National Endowment For The Arts and EPA Announce Governor's Institute On Community Design
Former Governors Christine Todd Whitman, Parris Glendening, and Angus King encourage state leadership in well-designed growth
July 12, 2005
Washington, DC — The National Endowment for the Arts announces the Governors’ Institute on Community Design (GICD), a new initiative to support governors’ leadership in good community design and innovative planning. Created in partnership with the U.S. Environmental Protection Agency, the Institute comprises of a series of workshops that initially will be held up to four times a year, pairing governors and their cabinets with top planning experts and practitioners to identify strategies for well-designed planning which will have a positive effect on American life.
Decisions made at the state level can have profound effects on how communities are designed and how people go about their daily lives. The Governors’ Institute recognizes this and is intended to provide governors with ideas that will help them influence community design in a way that will result in enduring, successful communities.
The Governors’ Institute builds on the success of the NEA Mayors' Institute on City Design (MICD), which since 1986, has gathered mayors and designers to generate ideas on better city planning. The MICD has graduated more than 675 mayors, and resulted in many specific physical improvements directly motivated by the NEA Institutes, from restored waterfronts to downtown revitalization projects. Through the Governors’ Institute, the NEA hopes to inspire state leaders to capitalize on their roles as chief state “designers” to identify innovative design approaches that improve the way people live in cities, suburbs, and countryside.
“For 20 years, the NEA has championed excellence in public design at a city level through our Mayor’s Institute,” said NEA Chairman Dana Gioia. “Today we are delighted now to expand our program to the state level with the Governors’ Institute.”
Governors Whitman, Glendening, and King lead the charge
Former Governors Christine Todd Whitman of New Jersey and Parris N. Glendening of Maryland will spearhead the new Governors’ Institute on Community Design. Whitman and Glendening serve as co-chairs of the advisory council to Smart Growth America, a coalition of nearly 100 non-profit organizations working to support citizen-driven planning that coordinates development, transportation, revitalization of older areas and preservation of open space and the environment. Former Governor Angus King of Maine, who is working closely with GrowSmart Maine, also has agreed to be part of the Institute’s future workshops. All three former governors, who have worked on community design and planning during and since their terms, have agreed to work together to help other governors address these issues.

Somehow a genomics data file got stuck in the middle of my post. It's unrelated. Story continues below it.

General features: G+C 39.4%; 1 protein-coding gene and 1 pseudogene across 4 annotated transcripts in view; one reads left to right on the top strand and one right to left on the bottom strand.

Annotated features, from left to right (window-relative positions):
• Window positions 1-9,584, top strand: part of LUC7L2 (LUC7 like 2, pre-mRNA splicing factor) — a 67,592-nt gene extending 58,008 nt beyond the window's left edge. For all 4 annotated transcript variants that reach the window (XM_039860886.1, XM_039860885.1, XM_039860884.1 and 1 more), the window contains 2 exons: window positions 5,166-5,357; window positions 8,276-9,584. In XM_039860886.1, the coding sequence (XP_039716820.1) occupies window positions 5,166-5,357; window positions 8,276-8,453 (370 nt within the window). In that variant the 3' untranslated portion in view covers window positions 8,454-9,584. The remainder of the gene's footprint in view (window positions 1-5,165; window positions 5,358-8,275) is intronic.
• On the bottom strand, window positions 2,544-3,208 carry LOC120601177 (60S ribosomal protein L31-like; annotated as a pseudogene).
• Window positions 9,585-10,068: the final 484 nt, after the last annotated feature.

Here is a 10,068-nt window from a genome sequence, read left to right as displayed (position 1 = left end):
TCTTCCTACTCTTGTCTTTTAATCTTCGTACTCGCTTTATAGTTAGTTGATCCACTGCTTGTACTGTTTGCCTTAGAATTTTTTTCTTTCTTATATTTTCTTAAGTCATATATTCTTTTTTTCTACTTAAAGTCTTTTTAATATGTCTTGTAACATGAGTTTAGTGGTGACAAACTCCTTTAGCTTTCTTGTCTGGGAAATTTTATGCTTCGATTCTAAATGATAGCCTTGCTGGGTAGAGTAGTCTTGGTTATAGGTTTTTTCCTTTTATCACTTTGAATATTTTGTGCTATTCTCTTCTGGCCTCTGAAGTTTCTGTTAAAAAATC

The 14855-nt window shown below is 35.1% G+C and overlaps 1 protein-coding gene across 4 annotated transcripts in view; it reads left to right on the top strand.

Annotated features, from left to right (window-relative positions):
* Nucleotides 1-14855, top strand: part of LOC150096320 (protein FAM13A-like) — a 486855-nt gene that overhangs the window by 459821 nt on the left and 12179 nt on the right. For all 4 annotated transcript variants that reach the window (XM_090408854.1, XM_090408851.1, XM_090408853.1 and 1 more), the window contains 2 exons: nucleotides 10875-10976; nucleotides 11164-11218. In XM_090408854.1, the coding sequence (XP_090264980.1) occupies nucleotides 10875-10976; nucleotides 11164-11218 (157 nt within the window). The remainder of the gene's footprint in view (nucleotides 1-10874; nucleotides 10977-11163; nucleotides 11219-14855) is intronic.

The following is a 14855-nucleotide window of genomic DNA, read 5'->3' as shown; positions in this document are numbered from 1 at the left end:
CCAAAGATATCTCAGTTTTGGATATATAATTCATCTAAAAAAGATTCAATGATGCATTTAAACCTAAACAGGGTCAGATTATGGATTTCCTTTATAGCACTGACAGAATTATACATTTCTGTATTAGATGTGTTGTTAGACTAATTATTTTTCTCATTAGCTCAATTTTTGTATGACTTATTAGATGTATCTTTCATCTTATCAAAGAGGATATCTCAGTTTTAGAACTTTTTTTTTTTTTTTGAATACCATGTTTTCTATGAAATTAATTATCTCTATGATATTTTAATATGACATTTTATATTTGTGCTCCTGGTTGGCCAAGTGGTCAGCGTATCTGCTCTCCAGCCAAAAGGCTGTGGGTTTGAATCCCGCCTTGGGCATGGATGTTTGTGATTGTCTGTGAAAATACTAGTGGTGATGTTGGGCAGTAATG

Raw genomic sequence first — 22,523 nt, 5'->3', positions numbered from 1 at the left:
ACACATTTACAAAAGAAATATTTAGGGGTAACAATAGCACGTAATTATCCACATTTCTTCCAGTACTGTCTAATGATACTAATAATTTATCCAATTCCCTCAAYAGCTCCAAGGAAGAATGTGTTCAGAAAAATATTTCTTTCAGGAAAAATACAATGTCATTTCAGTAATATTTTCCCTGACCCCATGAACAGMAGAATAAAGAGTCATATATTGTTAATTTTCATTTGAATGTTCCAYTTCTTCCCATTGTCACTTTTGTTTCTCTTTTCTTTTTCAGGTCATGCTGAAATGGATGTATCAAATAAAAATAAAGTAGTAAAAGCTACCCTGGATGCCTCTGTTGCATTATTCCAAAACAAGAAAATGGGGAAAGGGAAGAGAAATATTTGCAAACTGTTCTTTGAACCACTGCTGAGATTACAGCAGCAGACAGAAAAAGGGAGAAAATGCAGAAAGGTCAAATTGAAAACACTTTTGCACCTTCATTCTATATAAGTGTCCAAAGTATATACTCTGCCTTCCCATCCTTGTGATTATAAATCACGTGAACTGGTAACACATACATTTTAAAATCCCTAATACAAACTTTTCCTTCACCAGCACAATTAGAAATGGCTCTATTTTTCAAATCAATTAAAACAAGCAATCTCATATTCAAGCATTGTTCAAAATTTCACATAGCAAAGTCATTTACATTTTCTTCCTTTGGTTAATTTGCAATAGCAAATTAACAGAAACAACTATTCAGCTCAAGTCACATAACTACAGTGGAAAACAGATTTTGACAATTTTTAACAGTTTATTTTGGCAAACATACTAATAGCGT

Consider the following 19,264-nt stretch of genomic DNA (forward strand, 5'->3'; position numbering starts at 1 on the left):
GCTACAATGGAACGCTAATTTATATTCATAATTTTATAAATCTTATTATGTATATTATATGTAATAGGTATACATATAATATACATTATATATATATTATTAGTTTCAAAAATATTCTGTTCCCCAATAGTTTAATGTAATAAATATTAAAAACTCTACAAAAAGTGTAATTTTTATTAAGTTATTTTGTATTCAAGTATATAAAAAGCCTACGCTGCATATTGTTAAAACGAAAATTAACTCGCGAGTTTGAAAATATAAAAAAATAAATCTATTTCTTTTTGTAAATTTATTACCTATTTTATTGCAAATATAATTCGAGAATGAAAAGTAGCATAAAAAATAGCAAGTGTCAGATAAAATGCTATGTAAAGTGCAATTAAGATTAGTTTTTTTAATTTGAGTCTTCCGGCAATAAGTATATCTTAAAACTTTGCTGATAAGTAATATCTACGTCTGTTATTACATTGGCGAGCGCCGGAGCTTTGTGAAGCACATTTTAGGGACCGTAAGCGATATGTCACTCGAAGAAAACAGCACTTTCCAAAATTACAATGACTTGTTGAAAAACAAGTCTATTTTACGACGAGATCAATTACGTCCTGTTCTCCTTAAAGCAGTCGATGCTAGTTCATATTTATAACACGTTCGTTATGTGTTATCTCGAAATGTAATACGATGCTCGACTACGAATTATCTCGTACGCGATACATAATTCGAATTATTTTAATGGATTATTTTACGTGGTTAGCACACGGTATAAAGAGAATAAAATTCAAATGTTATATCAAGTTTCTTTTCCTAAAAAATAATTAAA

“States have always been laboratories for innovation,” said Governor Whitman. “Through the Governors’ Institute we hope to inspire a new level of innovation that will make our communities economically stronger, healthier, and more attractive places to live and work.”
“Many governors want to address housing, transportation, or other issues related to land use and development, but need the tools to do so,” said Governor Glendening. “There are many examples of successful community design, and our goal is to share those strategies with governors and their staffs.”
“There is no substitute for strong, consistent and determined leadership to create great places that people will love for generations.” said Governor King. “We hope that through the Governors’ Institute, we can equip state leaders with the strategies that can produce real change.”
“Air and water quality, brownfields, water infrastructure and wetlands protection are all linked to how and where we grow,” said Ben Grumbles, Assistant Administrator for Water, EPA. “Working in collaboration with states, we will enhance our understanding of the implications of growth. Thinking strategically, the participating governors will help their states dollars go farther while protecting and preserving their environment.”
A tailored approach
While the challenges of regional planning encompass many areas from education to housing to environment, the Governors’ Institute will take a targeted approach to foster strategic leadership in civic planning, growth, and development. The Institute initially will hold up to four workshops annually, working closely with governors and their top staff to tailor each workshop to the specific needs and goals of each state. Workshops will bring together a state governor and his or her cabinet to meet with nationally renowned experts and practitioners in design, planning, transportation, housing, school, land-use, and the environment. Together, these teams will address specific issues identified prior to the workshop. During the workshops, intensive working and cross-disciplinary sessions will result in recommendations on state or regional design strategies.
The NEA is working in cooperation with the Smart Growth Leadership Institute and the National Center for Smart Growth Research and Education at the University of Maryland to develop and implement this new program. These two organizations have broad experience with state government as well as expertise with an array of land use and design issues.
With this announcement, The Governors' Institute begins its outreach to governors and their staffs nationwide. For information on the Governors' Institute, call 202-207-3355, ext. 24, e-mail email@example.com or firstname.lastname@example.org, or visit www.govinstitute.org.
National Endowment for the Arts · an independent federal agency